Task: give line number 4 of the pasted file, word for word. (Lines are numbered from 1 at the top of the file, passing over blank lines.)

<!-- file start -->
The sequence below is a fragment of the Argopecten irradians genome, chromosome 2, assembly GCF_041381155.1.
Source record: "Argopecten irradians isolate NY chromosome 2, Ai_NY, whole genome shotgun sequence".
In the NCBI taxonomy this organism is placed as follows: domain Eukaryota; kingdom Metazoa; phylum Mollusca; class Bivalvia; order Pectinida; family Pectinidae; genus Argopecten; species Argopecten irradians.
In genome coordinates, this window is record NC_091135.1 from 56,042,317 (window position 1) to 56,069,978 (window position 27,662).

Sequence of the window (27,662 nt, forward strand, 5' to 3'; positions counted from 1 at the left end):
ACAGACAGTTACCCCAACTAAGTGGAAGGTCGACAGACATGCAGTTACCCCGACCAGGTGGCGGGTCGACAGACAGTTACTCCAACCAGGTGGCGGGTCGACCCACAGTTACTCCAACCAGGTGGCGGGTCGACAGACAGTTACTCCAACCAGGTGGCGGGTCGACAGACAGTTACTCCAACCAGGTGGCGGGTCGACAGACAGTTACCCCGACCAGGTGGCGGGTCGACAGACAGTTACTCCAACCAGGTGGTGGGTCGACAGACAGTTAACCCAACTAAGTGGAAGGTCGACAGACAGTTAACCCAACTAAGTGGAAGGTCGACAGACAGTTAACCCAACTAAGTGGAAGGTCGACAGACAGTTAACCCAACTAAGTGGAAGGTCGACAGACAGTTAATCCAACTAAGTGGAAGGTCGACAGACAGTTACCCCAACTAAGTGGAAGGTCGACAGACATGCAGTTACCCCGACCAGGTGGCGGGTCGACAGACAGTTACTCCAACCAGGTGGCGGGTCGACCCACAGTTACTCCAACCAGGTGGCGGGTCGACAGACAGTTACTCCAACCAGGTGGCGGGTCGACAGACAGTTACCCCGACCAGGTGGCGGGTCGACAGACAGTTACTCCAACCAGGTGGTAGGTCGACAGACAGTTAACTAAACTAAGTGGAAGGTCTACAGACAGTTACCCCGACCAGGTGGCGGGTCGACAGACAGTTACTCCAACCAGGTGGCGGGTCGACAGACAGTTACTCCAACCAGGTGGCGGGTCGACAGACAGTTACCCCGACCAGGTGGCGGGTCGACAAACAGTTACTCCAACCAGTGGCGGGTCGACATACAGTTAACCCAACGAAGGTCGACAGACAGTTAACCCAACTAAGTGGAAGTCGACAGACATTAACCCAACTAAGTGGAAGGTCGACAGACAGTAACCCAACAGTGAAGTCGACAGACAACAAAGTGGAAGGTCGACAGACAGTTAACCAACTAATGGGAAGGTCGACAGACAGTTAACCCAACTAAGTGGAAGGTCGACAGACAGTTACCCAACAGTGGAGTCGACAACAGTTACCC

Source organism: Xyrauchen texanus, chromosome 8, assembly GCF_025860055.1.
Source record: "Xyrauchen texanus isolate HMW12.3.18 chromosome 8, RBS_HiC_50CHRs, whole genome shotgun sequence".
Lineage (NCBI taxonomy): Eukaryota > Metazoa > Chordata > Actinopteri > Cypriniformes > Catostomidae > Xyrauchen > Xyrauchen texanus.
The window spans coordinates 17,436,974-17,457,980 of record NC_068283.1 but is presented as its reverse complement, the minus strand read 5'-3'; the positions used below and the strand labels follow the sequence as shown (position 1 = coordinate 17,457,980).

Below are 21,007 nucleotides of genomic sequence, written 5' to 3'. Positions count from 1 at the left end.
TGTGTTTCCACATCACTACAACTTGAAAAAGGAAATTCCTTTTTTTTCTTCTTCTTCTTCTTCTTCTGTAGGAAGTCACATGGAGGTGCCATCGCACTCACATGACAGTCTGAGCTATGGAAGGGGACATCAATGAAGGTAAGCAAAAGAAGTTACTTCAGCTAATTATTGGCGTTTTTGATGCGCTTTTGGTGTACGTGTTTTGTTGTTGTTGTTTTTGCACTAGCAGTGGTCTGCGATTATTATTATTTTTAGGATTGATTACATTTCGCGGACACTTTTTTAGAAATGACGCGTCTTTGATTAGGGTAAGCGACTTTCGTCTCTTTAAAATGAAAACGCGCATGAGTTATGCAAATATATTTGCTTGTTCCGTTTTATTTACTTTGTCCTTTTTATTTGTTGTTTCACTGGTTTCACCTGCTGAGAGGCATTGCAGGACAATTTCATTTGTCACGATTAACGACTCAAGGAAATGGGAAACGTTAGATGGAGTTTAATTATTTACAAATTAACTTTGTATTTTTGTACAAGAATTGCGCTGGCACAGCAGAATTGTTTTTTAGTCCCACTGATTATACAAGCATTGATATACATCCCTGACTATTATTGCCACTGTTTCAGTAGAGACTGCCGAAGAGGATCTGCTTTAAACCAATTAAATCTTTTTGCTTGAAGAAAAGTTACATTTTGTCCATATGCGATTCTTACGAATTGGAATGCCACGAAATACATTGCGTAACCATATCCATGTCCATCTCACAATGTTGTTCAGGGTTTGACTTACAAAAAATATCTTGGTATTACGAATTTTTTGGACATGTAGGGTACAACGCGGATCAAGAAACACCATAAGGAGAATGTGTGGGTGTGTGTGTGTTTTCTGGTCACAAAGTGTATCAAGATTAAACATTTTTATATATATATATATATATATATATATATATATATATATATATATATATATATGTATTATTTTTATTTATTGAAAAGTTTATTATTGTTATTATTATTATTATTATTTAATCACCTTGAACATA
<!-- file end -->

In genome coordinates, this window is record NC_091135.1 from 56,042,317 (window position 1) to 56,069,978 (window position 27,662).